• The tiny Senegalese woman who was selling the most beautiful jewelry I’d seen in a while who refused to sell me her jewelry because I didn’t have enough money in the moment. “Do you have a shop in Atlanta that I can come visit later?” I asked. “No, I’m in Chicago,” she replied. “Oh good! I have a friend in Chicago. What’s the name of your shop?” “No, I am all over America,” she muttered. (It just dawned on me that she is probably an illegal gypsy alien.)
  • The woman dressed up as an ancient Egyptian despot, swanning  around the venue encouraging patrons to visit Luxor Couture. (Which I did. It was disappointing.) photo(9)

But none of that compared to one moment which will forever remained seared in my memory. Among the sea of buxom, Black beauties, there stood a frail ebony skinned woman clad in a flowing yellow skirt, cropped denim jacket and twists spiraling out of her pea sized head. She was standing behind a chorded veil that served as a partition between her and a low stage. From my vantage point, I saw her trip over a thick extension cord and stumble onto the stage ahead of cue as a woman with a crown of sister locks piled high on her head introduced her to a crowd of six people. Her voice was low and husky as she spoke.

“Ladies and gentlemen, brothers and sisters – allow me to introduce you to a sister who is going to bless us with powerful spoken word this evening. Put your hands together for Power spelled backwards: Reeeeeewop!!!!”

Rewop? Isn’t that the opposite of power? True to her stage name, she presented as something rather powerless. Her limbs were far too thin for the large wedge heels that engulfed her feet and she whispered her spoken word into a mic that appeared to shield her.

“I hear the ancestors calling me…I hear the ancestors calling me,” she said in a hushed voice.

Ah. But if you hear a group of dead people calling you, shouldn’t there be more urgency in your voice Ms. Wop? G. Berry and I shuttled past her, hardly able to contain our laughter. When the guy dressed up in Teddy Riley’s orange underpants and combat boots stomped in our direction, our stifled giggles gave way to full blown guffaws.

photo(8)Apart from all the spectacle and pageantry, the other magnificent thing about the Natural Hair Expo is the incredible kindness exhibited by many of the vendors there. Every year I meet a woman or group of women who take the time to time to share information about their products in earnest; not to merely try to sell you something. Last year it was Isis. This year, Shea Radiance ( virtually blew me away with their customer service.

“No, we don’t have cocoa butter here, but we DO sell it. We can ship it to you as soon as we get back to Maryland,” said Karen.

photo(6) Karen and I got on well immediately. She’s from Ghana. I think she’s my cousin. Our noses are similar.

In my never ending quest to find the right product for my hair, I think I finally may have done so with DNA’s product line.

These are the results.


Have you ever been to a Hair Expo? What’s been your favorite memory? Obviously, I don’t expect many men to answer…unless they are commenting on the avalanche of product being hoarded by wives/girlfriends underneath the bathroom sink.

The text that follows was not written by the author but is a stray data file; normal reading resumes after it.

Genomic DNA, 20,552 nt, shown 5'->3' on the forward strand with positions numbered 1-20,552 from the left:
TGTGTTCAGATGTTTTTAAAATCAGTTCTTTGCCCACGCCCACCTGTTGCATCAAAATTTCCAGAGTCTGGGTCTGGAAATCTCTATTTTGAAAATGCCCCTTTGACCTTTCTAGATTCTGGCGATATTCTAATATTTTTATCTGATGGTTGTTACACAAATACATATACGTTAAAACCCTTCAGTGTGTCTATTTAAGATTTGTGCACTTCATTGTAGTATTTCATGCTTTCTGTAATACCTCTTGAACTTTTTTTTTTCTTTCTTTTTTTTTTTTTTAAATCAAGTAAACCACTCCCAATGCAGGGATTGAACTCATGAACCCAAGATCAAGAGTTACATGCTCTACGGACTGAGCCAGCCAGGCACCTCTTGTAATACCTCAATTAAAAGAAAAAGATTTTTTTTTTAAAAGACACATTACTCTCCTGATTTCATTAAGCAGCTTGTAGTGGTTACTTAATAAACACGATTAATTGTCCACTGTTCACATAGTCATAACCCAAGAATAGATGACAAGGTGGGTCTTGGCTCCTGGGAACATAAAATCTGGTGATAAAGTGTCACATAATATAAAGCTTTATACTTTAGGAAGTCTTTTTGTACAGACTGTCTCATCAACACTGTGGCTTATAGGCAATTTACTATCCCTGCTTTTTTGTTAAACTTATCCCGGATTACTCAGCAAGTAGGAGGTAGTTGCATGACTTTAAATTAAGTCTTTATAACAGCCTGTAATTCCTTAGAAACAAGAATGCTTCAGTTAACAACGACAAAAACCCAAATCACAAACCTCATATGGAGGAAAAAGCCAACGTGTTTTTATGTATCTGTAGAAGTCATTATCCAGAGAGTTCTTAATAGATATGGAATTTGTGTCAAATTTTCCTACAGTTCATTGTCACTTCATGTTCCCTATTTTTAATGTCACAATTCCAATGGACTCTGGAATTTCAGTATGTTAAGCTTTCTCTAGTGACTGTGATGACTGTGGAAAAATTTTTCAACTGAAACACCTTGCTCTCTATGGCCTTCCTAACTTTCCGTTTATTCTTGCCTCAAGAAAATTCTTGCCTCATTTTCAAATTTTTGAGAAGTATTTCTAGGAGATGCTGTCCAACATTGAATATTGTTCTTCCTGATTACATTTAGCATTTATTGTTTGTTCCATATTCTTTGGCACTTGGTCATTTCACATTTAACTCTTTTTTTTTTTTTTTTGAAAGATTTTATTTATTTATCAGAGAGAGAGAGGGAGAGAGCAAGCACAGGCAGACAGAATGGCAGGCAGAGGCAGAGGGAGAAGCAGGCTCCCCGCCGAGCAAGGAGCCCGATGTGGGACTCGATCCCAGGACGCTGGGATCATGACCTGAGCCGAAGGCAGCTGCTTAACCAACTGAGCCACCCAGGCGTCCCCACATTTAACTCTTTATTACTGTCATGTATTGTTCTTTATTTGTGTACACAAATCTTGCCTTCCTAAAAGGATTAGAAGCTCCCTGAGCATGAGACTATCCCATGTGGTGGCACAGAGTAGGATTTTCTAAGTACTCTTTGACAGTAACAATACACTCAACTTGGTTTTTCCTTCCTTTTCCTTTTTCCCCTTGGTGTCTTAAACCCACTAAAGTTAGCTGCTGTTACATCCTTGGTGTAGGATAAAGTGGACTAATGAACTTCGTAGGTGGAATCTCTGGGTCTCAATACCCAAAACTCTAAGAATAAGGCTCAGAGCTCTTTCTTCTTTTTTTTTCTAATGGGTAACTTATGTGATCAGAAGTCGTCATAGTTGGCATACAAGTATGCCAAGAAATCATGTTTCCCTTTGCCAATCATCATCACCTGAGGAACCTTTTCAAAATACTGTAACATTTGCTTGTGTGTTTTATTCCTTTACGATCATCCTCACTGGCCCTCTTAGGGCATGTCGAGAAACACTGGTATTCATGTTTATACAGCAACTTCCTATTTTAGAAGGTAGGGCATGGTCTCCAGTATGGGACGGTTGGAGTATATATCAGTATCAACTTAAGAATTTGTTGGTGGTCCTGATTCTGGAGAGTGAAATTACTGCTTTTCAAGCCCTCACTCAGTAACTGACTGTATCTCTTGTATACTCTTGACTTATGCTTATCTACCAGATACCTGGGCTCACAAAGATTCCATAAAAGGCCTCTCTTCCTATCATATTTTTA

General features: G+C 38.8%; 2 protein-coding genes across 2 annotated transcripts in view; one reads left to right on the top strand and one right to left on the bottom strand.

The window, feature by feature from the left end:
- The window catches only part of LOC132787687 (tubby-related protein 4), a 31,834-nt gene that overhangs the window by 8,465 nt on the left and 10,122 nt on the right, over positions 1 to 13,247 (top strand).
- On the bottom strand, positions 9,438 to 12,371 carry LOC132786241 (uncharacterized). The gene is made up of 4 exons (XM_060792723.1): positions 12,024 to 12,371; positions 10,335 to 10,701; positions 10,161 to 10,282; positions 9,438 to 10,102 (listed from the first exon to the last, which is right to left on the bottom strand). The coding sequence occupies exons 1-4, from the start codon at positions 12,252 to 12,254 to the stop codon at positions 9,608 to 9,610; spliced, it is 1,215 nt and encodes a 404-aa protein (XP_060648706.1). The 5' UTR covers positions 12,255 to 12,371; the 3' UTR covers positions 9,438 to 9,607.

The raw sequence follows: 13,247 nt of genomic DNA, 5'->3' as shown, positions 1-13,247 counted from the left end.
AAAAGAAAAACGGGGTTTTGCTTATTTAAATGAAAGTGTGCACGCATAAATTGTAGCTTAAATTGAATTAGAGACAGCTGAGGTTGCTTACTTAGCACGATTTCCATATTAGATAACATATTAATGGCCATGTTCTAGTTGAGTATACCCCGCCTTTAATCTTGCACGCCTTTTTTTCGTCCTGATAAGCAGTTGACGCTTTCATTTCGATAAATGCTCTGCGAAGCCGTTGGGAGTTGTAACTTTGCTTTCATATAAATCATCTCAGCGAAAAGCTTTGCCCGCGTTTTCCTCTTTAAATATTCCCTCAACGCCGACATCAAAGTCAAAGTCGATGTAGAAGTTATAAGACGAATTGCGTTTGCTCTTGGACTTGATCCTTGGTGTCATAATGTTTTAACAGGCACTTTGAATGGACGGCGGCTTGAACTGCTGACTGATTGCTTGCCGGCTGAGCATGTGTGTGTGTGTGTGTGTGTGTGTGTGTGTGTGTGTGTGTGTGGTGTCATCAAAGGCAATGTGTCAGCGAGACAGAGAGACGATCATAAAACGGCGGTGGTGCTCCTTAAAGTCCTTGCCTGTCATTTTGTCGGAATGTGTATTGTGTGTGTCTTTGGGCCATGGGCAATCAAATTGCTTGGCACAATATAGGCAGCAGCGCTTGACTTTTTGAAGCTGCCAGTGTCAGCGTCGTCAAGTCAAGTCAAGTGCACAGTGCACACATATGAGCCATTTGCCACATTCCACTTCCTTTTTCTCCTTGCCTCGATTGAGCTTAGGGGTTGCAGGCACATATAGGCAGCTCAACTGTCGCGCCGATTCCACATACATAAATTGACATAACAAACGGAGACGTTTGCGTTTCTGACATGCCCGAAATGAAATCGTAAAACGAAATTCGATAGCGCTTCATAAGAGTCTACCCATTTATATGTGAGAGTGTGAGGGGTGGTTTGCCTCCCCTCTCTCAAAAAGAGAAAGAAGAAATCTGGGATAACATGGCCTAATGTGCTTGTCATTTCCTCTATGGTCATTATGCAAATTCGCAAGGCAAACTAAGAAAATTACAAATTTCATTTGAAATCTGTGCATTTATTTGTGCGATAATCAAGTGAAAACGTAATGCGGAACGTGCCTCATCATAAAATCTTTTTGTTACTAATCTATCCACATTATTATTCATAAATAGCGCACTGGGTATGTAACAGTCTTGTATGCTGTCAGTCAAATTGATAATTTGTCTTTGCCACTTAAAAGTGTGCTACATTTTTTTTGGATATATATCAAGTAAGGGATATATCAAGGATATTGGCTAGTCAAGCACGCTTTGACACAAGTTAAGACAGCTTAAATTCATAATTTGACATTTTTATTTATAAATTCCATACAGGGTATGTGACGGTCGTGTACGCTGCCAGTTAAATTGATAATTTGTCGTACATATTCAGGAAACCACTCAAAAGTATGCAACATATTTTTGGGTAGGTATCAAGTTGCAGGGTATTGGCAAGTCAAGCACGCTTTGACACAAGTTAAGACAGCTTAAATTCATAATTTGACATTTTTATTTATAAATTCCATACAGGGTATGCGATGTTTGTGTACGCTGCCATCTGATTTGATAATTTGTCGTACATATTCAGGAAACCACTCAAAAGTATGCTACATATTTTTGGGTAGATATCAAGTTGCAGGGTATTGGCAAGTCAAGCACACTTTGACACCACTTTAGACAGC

From the Mouth of Marshall: A Few Ramblings on Marriage, Money and Malaka

A few people called me “mad” for having a problem taking money from my husband, and I understand way. But even more interestingly, one commenter said that he and his wife have a similar dynamic in their home, and that he wondered what my husband’s perspective might be on the matter. After all, even when I quote my husband, it’s still from “the lens of my view” as the reader put it. I thought that was a brilliant! Marshall should do a post then! So after much arm and face twisting, I got him to do one…


I love my wife.  Unfortunately, because the word “love” is often used in other phrases such as I love my car or I love my Mac, often times when expressed it rarely has much meaning other than one actually managed to get it out of his mouth.

So, as a result, I have spent the last 17 years trying to demonstrate “Love” to Malaka.  And don’t get me wrong.   I haven’t been the best at it.  I’ve said things that I should not have said.  I’ve done things I should not have done.   But in the end, my hope is that she knows to her core that her husband loves her.


My marriage philosophy is quite simple:  If the husband is the head of the house, it also means he is the greatest servant in the house.  Why?  Because it’s far more honorable to do good than to simply look great and the surest way to become great is to do good.  This principle first starts with demonstrating it to my wife, then to my family, and ultimately to the world.

If I simply do good to look great to the world and NOT to my wife then I am a fraud; because the expression of who I am is demonstrated first to my wife.  If at heart I am a servant, then my wife gets the initial benefit of that servant-hood.  If at heart I am a Jerk, a-la Douche Bag, then my wife gets the initial benefit of me being a Jerk.

You’re not a man because of your age or your gender; you’re a man when demonstrate you can consistently think about someone other than yourself.  For example: